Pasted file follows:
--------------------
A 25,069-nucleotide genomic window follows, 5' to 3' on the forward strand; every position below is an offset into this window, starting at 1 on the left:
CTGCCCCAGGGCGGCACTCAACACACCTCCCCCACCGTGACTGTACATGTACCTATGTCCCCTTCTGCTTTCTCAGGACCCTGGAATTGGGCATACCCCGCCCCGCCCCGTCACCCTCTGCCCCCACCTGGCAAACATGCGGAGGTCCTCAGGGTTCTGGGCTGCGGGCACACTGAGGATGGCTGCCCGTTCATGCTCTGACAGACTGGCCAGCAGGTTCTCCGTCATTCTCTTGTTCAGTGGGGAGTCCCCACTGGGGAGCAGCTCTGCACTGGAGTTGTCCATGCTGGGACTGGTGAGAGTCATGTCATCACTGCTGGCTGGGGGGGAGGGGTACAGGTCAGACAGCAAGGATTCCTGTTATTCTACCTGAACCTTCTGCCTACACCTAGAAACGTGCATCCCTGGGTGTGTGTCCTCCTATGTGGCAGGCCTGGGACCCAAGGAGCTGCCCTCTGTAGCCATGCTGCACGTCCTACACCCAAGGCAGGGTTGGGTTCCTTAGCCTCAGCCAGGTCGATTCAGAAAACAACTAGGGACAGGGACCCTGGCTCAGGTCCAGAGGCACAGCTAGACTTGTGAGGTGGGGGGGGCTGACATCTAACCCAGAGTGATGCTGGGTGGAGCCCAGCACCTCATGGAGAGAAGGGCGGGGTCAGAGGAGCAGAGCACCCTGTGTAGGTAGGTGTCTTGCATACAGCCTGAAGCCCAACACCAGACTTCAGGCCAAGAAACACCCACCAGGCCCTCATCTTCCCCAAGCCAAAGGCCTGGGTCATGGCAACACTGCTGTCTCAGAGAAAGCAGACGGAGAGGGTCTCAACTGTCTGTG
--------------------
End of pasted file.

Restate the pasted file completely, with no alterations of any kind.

A 25,069-nucleotide genomic window follows, 5' to 3' on the forward strand; every position below is an offset into this window, starting at 1 on the left:
CTGCCCCAGGGCGGCACTCAACACACCTCCCCCACCGTGACTGTACATGTACCTATGTCCCCTTCTGCTTTCTCAGGACCCTGGAATTGGGCATACCCCGCCCCGCCCCGTCACCCTCTGCCCCCACCTGGCAAACATGCGGAGGTCCTCAGGGTTCTGGGCTGCGGGCACACTGAGGATGGCTGCCCGTTCATGCTCTGACAGACTGGCCAGCAGGTTCTCCGTCATTCTCTTGTTCAGTGGGGAGTCCCCACTGGGGAGCAGCTCTGCACTGGAGTTGTCCATGCTGGGACTGGTGAGAGTCATGTCATCACTGCTGGCTGGGGGGGAGGGGTACAGGTCAGACAGCAAGGATTCCTGTTATTCTACCTGAACCTTCTGCCTACACCTAGAAACGTGCATCCCTGGGTGTGTGTCCTCCTATGTGGCAGGCCTGGGACCCAAGGAGCTGCCCTCTGTAGCCATGCTGCACGTCCTACACCCAAGGCAGGGTTGGGTTCCTTAGCCTCAGCCAGGTCGATTCAGAAAACAACTAGGGACAGGGACCCTGGCTCAGGTCCAGAGGCACAGCTAGACTTGTGAGGTGGGGGGGGCTGACATCTAACCCAGAGTGATGCTGGGTGGAGCCCAGCACCTCATGGAGAGAAGGGCGGGGTCAGAGGAGCAGAGCACCCTGTGTAGGTAGGTGTCTTGCATACAGCCTGAAGCCCAACACCAGACTTCAGGCCAAGAAACACCCACCAGGCCCTCATCTTCCCCAAGCCAAAGGCCTGGGTCATGGCAACACTGCTGTCTCAGAGAAAGCAGACGGAGAGGGTCTCAACTGTCTGTG